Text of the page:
Right now, it is showing decimal places and it is also showing zeroes. We want to hide both and move the numbers down on top of the other bar, so double-click on one of the new labels.
In the Format Data Labels dialog that appears, in the Label Options section, choose Inside Base under Label Position.
Then choose the Number section. We are going to create a special format for the numbers that makes the zero values disappear. Further, since this is the >=0 Label, we only need to format the positive numbers. (For more details about Excel’s number formats, check here). Choose the Currency category, specify 0 decimal places, and then modify the format to include three semi-colons at the end. The Format Code field should look as follows:
Click Add, then Close.
Repeat this process for all 4 label data series. There are different number formats to use for each data series.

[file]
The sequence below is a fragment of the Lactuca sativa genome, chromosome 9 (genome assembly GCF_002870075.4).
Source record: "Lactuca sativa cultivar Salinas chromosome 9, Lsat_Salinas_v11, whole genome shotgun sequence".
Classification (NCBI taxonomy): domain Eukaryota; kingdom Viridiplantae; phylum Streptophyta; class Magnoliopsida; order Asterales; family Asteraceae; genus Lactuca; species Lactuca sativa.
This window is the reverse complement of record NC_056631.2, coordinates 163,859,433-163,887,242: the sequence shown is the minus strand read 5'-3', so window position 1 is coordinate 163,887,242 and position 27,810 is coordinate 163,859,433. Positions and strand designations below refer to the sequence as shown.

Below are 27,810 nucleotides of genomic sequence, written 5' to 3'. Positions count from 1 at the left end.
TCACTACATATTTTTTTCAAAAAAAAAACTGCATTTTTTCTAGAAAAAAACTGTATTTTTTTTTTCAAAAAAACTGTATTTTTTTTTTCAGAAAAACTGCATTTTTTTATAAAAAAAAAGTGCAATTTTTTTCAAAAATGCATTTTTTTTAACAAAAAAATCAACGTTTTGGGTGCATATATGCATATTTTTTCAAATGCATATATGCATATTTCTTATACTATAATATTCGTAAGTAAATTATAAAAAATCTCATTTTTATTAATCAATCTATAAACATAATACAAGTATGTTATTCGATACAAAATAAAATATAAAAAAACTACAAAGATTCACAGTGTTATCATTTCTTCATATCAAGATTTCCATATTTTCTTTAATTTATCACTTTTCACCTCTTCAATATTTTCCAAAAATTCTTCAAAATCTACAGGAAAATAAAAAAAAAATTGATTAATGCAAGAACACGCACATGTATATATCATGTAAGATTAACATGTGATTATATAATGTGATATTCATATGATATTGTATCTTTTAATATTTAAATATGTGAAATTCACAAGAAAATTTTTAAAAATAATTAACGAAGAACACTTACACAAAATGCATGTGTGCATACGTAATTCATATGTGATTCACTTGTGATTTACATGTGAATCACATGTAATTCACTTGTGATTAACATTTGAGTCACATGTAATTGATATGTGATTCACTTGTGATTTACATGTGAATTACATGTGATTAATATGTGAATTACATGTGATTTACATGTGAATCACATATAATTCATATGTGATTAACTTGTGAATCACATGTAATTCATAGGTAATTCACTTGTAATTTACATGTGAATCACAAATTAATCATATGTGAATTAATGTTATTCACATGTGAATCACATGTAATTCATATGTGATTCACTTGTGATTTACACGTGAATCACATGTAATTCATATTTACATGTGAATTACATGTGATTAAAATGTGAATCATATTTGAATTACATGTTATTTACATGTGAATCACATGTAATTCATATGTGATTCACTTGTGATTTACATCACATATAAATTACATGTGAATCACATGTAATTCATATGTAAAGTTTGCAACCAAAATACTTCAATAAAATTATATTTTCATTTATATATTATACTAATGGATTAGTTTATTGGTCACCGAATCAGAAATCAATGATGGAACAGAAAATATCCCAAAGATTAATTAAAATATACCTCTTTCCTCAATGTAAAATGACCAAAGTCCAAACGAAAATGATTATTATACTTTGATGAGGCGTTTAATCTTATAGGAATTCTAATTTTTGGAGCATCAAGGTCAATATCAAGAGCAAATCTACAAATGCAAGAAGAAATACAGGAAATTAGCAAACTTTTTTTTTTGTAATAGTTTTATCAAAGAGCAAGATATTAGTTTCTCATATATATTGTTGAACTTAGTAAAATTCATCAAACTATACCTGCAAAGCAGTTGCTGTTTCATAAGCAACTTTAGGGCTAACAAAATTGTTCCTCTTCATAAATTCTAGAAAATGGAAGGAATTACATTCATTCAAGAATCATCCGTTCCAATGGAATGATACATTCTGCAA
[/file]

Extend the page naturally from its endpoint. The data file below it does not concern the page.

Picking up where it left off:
For the +Y >=0 Label:
For the +Y<0 Label:
For the -Y >=0 Label:
For the -Y <0 Label:
Pay careful attention to the minus signs and the location of the semi-colons. Don’t forget to click Add and then Close each time you make a change.
Now we can add the internal label for the total FY column. Right-click the FY bar and select Add Data Labels. Double-click the label you just created. In the Format Data Labels dialog that appears, in the Label Options section, choose Inside End under Label Position. Then choose the Number section and set the format to Currency, 0 digits. Click Close.
Finally, we need to make the bars for the label data series invisible. As we did for the spacer bar, click on the label bar on the chart (and double-check that the correct row is selected). Then, click on the Format menu tab under Chart Tools. In the Shape Styles section, choose Shape Fill and click No Fill. Repeat for the other label bars.
When finished, the chart should look something like this:
Finishing the Connector Lines